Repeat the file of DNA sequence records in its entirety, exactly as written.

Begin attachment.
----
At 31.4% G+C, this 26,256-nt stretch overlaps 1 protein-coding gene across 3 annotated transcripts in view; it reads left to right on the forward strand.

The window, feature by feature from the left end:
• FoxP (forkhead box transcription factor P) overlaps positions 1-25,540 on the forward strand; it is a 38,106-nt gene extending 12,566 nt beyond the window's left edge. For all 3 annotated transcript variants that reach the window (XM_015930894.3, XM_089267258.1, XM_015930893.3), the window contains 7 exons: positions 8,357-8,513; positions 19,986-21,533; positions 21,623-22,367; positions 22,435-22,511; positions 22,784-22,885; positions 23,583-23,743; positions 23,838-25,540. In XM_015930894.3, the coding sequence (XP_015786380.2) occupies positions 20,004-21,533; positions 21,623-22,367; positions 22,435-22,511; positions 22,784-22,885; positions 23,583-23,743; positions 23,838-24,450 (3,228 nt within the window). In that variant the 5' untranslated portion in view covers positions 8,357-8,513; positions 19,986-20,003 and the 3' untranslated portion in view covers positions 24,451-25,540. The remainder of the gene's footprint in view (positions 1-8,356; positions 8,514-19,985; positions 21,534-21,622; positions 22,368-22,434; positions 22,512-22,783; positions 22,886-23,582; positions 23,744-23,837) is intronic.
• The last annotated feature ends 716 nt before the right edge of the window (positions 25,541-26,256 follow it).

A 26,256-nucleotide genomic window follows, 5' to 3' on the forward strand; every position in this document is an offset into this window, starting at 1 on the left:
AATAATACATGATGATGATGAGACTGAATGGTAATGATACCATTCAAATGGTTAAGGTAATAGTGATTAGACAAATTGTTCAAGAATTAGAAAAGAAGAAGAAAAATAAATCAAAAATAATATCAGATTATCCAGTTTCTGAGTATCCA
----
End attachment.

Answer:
At 31.4% G+C, this 26,256-nt stretch overlaps 1 protein-coding gene across 3 annotated transcripts in view; it reads left to right on the forward strand.

The window, feature by feature from the left end:
• FoxP (forkhead box transcription factor P) overlaps positions 1-25,540 on the forward strand; it is a 38,106-nt gene extending 12,566 nt beyond the window's left edge. For all 3 annotated transcript variants that reach the window (XM_015930894.3, XM_089267258.1, XM_015930893.3), the window contains 7 exons: positions 8,357-8,513; positions 19,986-21,533; positions 21,623-22,367; positions 22,435-22,511; positions 22,784-22,885; positions 23,583-23,743; positions 23,838-25,540. In XM_015930894.3, the coding sequence (XP_015786380.2) occupies positions 20,004-21,533; positions 21,623-22,367; positions 22,435-22,511; positions 22,784-22,885; positions 23,583-23,743; positions 23,838-24,450 (3,228 nt within the window). In that variant the 5' untranslated portion in view covers positions 8,357-8,513; positions 19,986-20,003 and the 3' untranslated portion in view covers positions 24,451-25,540. The remainder of the gene's footprint in view (positions 1-8,356; positions 8,514-19,985; positions 21,534-21,622; positions 22,368-22,434; positions 22,512-22,783; positions 22,886-23,582; positions 23,744-23,837) is intronic.
• The last annotated feature ends 716 nt before the right edge of the window (positions 25,541-26,256 follow it).

A 26,256-nucleotide genomic window follows, 5' to 3' on the forward strand; every position in this document is an offset into this window, starting at 1 on the left:
AATAATACATGATGATGATGAGACTGAATGGTAATGATACCATTCAAATGGTTAAGGTAATAGTGATTAGACAAATTGTTCAAGAATTAGAAAAGAAGAAGAAAAATAAATCAAAAATAATATCAGATTATCCAGTTTCTGAGTATCCA